7 votes

Does science provide the most accurate depiction of reality for analyzing and describing an accurate worldview?

The word "best" implies value judgments, and can't be evaluated independent of your goals for your worldview. But there are clear practical and pragmatic reasons why science is currently a dominant ...
Chris Sunami's user avatar
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6 votes

Why is Marxism (not) historicist?

Like every -ism, also Historicism can be used as an over-simplifying label. Having said that, the starting point must be Hegel's Philosophy of History; Hegel's philosophy is complex and his Philosophy ...
Mauro ALLEGRANZA's user avatar
6 votes

What is a good layman's introduction to Popper?

The best second hand accounts of Popper are in chapters 3 and 7 of David Deutsch's book "The Fabric of Reality" or Chapters 1, 2, 9, 10, 15,16 of "The Beginning of Infinity" by Deutsch. The vast ...
alanf's user avatar
  • 7,864
6 votes

Which movement was Karl Popper talking about?

Here is a longer quote from the preface to Open Society and its Enemies: I see now more clearly than ever before that even our greatest troubles spring from something that is as admirable and ...
Dcleve's user avatar
  • 13.8k
6 votes

Why is an open society so totalitarian?

Although I don't normally suggest people read Wikipedia, its Open Society is worth reviewing. In effect, 'openness' in an open society is a position of moral universalism, where a society actively ...
Ted Wrigley's user avatar
  • 19.6k
5 votes

What role do values have in science according to Popper?

Popper followed logical positivists (despite arguing with them on other issues) in separating “statements of empirical science from non-empirical statements”, the so-called demarcation. Therefore ...
Conifold's user avatar
  • 43.1k
5 votes

Popper vs Kuhn, Science and Progression

Regarding progress specifically, it might be useful to start with Peirce. Peirce proposed a pragmatist conception of truth as the limit point of the process of empirical investigation and critique — ...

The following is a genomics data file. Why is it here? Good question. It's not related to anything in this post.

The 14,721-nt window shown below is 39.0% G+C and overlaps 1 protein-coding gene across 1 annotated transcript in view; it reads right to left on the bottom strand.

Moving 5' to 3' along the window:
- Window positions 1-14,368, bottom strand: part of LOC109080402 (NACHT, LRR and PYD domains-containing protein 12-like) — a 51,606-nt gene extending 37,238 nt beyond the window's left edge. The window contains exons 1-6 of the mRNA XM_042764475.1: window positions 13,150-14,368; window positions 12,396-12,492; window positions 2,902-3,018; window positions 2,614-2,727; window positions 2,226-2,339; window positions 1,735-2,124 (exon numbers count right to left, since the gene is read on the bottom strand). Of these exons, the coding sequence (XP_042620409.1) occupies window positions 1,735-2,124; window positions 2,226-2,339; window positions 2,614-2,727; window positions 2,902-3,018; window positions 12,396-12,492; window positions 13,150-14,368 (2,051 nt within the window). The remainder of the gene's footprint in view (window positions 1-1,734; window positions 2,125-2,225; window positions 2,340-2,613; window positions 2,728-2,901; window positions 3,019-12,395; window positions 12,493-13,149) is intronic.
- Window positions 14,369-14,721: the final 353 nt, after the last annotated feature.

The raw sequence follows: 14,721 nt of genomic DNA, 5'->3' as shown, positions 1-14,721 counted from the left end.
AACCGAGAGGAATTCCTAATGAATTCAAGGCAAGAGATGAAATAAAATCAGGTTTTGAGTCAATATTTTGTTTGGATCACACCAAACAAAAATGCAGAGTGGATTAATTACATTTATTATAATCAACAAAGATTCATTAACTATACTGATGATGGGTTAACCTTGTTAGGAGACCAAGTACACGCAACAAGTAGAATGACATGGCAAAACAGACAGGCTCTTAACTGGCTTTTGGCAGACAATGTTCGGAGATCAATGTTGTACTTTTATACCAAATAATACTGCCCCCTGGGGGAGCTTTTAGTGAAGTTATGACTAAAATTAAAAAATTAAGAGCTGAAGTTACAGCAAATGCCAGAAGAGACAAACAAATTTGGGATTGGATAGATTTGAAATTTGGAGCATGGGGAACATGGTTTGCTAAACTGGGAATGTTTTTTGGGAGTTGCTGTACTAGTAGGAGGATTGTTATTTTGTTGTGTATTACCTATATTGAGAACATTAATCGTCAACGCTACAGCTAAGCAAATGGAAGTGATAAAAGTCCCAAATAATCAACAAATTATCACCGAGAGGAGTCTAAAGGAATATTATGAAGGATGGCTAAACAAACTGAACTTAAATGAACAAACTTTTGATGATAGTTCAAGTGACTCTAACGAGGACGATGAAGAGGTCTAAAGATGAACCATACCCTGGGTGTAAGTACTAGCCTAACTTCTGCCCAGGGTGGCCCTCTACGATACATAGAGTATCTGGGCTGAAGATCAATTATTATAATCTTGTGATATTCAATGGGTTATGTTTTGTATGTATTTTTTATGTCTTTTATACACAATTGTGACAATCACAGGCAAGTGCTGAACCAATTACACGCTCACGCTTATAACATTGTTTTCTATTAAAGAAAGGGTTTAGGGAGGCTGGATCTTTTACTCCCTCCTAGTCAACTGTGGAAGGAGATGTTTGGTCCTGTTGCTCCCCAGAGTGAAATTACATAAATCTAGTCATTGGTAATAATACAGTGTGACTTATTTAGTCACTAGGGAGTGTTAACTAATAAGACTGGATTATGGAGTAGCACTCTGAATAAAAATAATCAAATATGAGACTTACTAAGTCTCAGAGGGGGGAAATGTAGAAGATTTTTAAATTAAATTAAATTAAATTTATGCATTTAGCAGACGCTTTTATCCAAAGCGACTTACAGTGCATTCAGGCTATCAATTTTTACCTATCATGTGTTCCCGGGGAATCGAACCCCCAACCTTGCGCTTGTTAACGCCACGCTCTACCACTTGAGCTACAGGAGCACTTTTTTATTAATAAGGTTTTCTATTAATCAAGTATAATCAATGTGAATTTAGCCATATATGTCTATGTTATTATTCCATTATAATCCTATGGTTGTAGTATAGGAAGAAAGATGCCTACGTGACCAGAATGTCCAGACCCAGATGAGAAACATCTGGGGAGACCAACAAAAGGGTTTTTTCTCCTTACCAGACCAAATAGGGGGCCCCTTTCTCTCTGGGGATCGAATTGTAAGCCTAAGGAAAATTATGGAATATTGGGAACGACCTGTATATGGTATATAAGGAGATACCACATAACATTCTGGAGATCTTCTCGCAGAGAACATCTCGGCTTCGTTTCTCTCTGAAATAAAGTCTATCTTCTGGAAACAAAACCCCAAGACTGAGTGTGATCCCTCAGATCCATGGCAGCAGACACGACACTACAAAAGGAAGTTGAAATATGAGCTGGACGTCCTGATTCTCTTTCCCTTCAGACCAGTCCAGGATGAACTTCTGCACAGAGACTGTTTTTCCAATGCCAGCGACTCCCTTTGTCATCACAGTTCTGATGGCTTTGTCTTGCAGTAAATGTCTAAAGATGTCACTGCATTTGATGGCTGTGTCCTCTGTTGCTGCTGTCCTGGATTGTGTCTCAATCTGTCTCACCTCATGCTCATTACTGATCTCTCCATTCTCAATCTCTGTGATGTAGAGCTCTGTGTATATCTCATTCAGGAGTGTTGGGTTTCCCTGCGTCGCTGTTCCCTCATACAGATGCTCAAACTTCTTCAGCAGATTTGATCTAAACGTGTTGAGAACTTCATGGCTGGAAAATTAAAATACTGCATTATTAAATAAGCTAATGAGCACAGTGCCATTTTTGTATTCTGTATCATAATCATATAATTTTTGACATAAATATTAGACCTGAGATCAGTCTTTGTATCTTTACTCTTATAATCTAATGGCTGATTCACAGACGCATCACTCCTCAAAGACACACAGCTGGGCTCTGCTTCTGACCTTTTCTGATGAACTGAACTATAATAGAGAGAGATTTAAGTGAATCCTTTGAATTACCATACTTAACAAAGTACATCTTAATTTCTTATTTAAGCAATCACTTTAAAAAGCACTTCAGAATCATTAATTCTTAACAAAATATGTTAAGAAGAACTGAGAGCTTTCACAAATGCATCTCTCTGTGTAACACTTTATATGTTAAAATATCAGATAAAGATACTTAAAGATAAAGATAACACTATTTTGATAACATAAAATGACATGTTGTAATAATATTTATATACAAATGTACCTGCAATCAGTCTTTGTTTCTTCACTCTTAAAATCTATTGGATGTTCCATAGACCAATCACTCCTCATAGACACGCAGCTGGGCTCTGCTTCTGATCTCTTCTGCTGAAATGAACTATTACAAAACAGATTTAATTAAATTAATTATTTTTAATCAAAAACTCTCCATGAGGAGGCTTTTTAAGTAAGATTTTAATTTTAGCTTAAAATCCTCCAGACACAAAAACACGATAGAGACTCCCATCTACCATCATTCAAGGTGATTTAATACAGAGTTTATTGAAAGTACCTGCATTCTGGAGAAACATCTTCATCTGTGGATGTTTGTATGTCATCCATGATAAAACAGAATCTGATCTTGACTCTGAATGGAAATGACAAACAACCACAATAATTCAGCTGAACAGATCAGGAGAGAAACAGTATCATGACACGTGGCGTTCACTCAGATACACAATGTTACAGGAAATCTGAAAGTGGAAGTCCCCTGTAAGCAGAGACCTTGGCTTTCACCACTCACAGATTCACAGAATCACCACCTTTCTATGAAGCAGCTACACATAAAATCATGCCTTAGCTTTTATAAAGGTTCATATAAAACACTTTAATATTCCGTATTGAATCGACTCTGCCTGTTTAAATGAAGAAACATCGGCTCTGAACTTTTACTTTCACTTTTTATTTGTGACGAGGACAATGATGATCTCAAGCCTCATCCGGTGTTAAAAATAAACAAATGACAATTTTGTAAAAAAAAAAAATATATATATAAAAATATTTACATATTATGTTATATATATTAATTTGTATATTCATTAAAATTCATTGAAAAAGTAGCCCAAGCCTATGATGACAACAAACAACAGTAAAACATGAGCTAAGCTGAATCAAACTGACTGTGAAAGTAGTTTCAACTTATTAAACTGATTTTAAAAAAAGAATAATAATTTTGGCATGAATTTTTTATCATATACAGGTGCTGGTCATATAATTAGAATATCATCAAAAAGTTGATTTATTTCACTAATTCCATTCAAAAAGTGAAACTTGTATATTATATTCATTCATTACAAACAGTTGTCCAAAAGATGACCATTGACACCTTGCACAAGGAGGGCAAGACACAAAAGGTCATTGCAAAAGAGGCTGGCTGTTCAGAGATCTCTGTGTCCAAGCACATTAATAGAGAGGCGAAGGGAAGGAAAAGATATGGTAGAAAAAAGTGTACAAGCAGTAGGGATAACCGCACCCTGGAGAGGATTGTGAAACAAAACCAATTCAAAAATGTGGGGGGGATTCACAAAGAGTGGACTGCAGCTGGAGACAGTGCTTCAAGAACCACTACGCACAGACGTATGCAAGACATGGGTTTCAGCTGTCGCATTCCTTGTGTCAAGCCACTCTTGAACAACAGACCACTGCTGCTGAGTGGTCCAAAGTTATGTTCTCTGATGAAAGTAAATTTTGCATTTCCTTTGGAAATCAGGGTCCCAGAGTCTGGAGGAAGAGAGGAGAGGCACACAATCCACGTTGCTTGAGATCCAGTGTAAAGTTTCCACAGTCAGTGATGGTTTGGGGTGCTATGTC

Dan Hicks's user avatar
  • 2,507
5 votes

Does Popper's theory of falsification apply to mathematics?

It is the other way around. Falsification is just a statistical form of proof by contradiction. In proof by contradiction, you start off by assuming that a premise p is true. Then you show that such ...
Daniel Goldman's user avatar
5 votes

Does Popper's falsification view of the problem of induction have any implications for the NEW riddle of induction?

Goodman's new riddle of induction is old wine in new bottles. The substance behind the problem of induction is the following. People imagine that they arrive at theories by looking at evidence and ...
alanf's user avatar
  • 7,864
5 votes

Which movement was Karl Popper talking about?

Conifold is right - we need to look further back than the Enlightenment. No historical phenomenon can be given a fixed date of origin but the Enlightenment as Popper would have understood it was ...
Geoffrey Thomas's user avatar
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5 votes

Is Karl Popper a logical positivist?

Usually Karl Popper is credited with having contributed to the death of logical positivism, so no, I wouldn't say Karl Popper is a logical positivist. That being said, many analytic philosophers ...
Adam Sharpe's user avatar
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5 votes
Accepted

Why must a complement class be infinite on universal statements? (Popper - The Logic of Scientific Discovery)

I share your puzzlement. In case (1), a theory x is falsifiable in a higher degree than theory y iff the class of potential falsifiers of x is a proper superset of that of y. What Popper is getting at ...
Bumble's user avatar
  • 25.2k
4 votes

Why did Karl Popper criticize Karl Marx's ideas?

I will add here an anarcho-communist perspective in broad lines. Marx supported his critique of bourgeois democracy (The critique of the Hegelian philosophy of Right) in Hegel's text "Philosophy of ...
John Am's user avatar
  • 1,324
4 votes
Accepted

Popper vs the Argument from Ignorance

Stephen Thornton describes Popper's position on scientific theories as follows: As such it [a scientific theory] can be tested and falsified, but never logically verified. Thus Popper stresses that ...
Frank Hubeny's user avatar
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4 votes
Accepted

Was Popper against historicism?